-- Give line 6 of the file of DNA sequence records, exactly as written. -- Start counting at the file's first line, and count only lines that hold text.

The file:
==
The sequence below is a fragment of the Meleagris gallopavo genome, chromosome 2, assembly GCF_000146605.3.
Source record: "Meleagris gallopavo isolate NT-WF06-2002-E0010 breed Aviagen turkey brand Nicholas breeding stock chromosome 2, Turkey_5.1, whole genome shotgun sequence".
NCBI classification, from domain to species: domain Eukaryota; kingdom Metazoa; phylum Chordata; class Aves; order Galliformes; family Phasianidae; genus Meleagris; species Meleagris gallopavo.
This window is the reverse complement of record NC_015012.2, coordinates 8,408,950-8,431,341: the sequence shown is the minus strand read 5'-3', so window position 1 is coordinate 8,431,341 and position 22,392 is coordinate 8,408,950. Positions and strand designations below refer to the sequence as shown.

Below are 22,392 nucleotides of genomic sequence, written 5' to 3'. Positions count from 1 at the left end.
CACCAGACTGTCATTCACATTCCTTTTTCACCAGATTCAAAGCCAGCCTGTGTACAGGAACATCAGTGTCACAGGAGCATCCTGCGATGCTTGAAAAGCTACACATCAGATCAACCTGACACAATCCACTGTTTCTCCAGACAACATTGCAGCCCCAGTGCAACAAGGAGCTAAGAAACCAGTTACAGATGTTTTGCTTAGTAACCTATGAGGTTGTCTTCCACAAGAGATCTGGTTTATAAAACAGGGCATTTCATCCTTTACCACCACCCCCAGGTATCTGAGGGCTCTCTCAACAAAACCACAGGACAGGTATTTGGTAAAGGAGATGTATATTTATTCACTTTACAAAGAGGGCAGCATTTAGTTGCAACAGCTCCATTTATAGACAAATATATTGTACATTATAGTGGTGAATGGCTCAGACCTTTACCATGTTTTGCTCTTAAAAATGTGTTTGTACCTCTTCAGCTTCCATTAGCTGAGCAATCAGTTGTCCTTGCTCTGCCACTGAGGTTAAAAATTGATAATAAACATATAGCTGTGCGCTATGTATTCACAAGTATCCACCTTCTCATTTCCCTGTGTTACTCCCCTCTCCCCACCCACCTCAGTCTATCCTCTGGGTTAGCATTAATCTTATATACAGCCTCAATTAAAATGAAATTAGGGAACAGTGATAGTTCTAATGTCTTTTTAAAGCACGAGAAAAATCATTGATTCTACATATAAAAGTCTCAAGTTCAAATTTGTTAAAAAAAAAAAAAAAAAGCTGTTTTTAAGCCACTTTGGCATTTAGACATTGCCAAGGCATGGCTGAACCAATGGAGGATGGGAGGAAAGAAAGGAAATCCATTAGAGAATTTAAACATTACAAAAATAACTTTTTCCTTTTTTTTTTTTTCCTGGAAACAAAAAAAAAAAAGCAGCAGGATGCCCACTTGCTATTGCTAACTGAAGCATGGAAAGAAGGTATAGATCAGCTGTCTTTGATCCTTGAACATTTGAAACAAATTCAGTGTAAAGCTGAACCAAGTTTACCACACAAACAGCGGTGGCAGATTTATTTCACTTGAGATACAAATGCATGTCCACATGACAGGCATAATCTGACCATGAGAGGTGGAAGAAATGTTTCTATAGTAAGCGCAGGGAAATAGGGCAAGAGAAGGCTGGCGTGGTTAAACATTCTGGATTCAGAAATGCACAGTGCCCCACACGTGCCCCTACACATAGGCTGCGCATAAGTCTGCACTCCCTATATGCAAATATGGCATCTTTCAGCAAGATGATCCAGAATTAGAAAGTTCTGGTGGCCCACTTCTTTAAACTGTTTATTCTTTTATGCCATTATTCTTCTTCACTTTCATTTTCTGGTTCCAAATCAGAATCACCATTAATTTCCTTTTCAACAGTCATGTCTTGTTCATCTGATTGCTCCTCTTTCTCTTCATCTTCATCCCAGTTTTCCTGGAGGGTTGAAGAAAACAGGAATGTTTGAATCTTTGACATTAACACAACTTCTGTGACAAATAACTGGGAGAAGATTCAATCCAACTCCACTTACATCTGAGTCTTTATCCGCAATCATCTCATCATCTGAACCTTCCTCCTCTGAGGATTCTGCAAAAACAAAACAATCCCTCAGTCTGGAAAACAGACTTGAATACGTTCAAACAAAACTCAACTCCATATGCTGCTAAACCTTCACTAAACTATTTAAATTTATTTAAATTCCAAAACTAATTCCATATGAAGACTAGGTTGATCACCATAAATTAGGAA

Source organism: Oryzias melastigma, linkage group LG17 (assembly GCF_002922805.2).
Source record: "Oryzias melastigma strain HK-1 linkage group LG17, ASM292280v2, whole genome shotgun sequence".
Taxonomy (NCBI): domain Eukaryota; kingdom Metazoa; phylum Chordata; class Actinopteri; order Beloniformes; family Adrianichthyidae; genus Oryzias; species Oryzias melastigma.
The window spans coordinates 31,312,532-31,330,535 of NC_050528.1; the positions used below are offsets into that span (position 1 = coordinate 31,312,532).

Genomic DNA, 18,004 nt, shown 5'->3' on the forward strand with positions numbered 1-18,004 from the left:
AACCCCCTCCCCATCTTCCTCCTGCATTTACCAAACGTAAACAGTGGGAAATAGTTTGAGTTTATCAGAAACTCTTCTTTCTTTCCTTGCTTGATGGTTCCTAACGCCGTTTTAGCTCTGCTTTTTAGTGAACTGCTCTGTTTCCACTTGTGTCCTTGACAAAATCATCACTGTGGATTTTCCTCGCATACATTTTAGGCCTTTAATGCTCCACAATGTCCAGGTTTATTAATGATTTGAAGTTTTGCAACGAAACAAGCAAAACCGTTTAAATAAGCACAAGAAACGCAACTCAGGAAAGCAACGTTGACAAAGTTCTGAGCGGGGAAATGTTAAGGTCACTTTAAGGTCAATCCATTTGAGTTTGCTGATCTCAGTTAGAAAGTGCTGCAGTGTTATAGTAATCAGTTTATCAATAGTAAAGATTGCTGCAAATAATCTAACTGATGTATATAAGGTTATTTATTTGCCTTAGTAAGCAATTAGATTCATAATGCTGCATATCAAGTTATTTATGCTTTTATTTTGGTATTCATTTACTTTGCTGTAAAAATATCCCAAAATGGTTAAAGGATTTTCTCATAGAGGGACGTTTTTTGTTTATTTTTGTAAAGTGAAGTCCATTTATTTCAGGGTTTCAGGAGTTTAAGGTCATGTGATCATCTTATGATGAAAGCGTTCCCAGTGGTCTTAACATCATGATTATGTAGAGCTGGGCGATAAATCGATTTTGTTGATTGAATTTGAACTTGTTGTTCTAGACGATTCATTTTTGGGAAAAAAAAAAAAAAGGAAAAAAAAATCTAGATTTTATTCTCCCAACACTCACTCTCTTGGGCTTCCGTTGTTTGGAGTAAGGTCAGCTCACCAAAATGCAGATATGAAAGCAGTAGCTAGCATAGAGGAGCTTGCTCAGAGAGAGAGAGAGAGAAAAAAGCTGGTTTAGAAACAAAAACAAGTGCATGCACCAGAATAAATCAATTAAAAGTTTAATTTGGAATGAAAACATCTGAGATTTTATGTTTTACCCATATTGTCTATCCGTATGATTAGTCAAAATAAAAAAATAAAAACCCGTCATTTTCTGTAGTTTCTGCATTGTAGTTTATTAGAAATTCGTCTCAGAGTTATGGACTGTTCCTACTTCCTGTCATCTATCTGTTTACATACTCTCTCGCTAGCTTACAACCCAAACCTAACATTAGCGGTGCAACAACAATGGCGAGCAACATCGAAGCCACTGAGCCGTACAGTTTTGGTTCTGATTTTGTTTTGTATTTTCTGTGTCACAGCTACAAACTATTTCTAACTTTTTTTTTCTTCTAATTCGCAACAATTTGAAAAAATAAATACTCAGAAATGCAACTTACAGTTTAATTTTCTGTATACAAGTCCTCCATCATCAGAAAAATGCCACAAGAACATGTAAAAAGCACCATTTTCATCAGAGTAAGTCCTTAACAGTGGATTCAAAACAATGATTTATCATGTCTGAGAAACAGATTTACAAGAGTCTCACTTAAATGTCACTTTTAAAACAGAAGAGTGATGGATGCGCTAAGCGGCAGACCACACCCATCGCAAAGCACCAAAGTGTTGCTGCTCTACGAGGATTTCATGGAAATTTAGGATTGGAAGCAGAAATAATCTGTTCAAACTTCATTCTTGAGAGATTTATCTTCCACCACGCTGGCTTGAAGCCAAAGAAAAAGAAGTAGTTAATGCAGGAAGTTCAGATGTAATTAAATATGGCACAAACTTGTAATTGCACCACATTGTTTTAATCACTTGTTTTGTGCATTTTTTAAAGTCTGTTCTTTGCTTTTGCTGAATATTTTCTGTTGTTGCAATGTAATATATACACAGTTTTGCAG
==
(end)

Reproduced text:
CACCAGACTGTCATTCACATTCCTTTTTCACCAGATTCAAAGCCAGCCTGTGTACAGGAACATCAGTGTCACAGGAGCATCCTGCGATGCTTGAAAAGCTACACATCAGATCAACCTGACACAATCCACTGTTTCTCCAGACAACATTGCAGCCCCAGTGCAACAAGGAGCTAAGAAACCAGTTACAGATGTTTTGCTTAGTAACCTATGAGGTTGTCTTCCACAAGAGATCTGGTTTATAAAACAGGGCATTTCATCCTTTACCACCACCCCCAGGTATCTGAGGGCTCTCTCAACAAAACCACAGGACAGGTATTTGGTAAAGGAGATGTATATTTATTCACTTTACAAAGAGGGCAGCATTTAGTTGCAACAGCTCCATTTATAGACAAATATATTGTACATTATAGTGGTGAATGGCTCAGACCTTTACCATGTTTTGCTCTTAAAAATGTGTTTGTACCTCTTCAGCTTCCATTAGCTGAGCAATCAGTTGTCCTTGCTCTGCCACTGAGGTTAAAAATTGATAATAAACATATAGCTGTGCGCTATGTATTCACAAGTATCCACCTTCTCATTTCCCTGTGTTACTCCCCTCTCCCCACCCACCTCAGTCTATCCTCTGGGTTAGCATTAATCTTATATACAGCCTCAATTAAAATGAAATTAGGGAACAGTGATAGTTCTAATGTCTTTTTAAAGCACGAGAAAAATCATTGATTCTACATATAAAAGTCTCAAGTTCAAATTTGTTAAAAAAAAAAAAAAAAAGCTGTTTTTAAGCCACTTTGGCATTTAGACATTGCCAAGGCATGGCTGAACCAATGGAGGATGGGAGGAAAGAAAGGAAATCCATTAGAGAATTTAAACATTACAAAAATAACTTTTTCCTTTTTTTTTTTTTCCTGGAAACAAAAAAAAAAAAGCAGCAGGATGCCCACTTGCTATTGCTAACTGAAGCATGGAAAGAAGGTATAGATCAGCTGTCTTTGATCCTTGAACATTTGAAACAAATTCAGTGTAAAGCTGAACCAAGTTTACCACACAAACAGCGGTGGCAGATTTATTTCACTTGAGATACAAATGCATGTCCACATGACAGGCATAATCTGACCATGAGAGGTGGAAGAAATGTTTCTATAGTAAGCGCAGGGAAATAGGGCAAGAGAAGGCTGGCGTGGTTAAACATTCTGGATTCAGAAATGCACAGTGCCCCACACGTGCCCCTACACATAGGCTGCGCATAAGTCTGCACTCCCTATATGCAAATATGGCATCTTTCAGCAAGATGATCCAGAATTAGAAAGTTCTGGTGGCCCACTTCTTTAAACTGTTTATTCTTTTATGCCATTATTCTTCTTCACTTTCATTTTCTGGTTCCAAATCAGAATCACCATTAATTTCCTTTTCAACAGTCATGTCTTGTTCATCTGATTGCTCCTCTTTCTCTTCATCTTCATCCCAGTTTTCCTGGAGGGTTGAAGAAAACAGGAATGTTTGAATCTTTGACATTAACACAACTTCTGTGACAAATAACTGGGAGAAGATTCAATCCAACTCCACTTACATCTGAGTCTTTATCCGCAATCATCTCATCATCTGAACCTTCCTCCTCTGAGGATTCTGCAAAAACAAAACAATCCCTCAGTCTGGAAAACAGACTTGAATACGTTCAAACAAAACTCAACTCCATATGCTGCTAAACCTTCACTAAACTATTTAAATTTATTTAAATTCCAAAACTAATTCCATATGAAGACTAGGTTGATCACCATAAATTAGGAA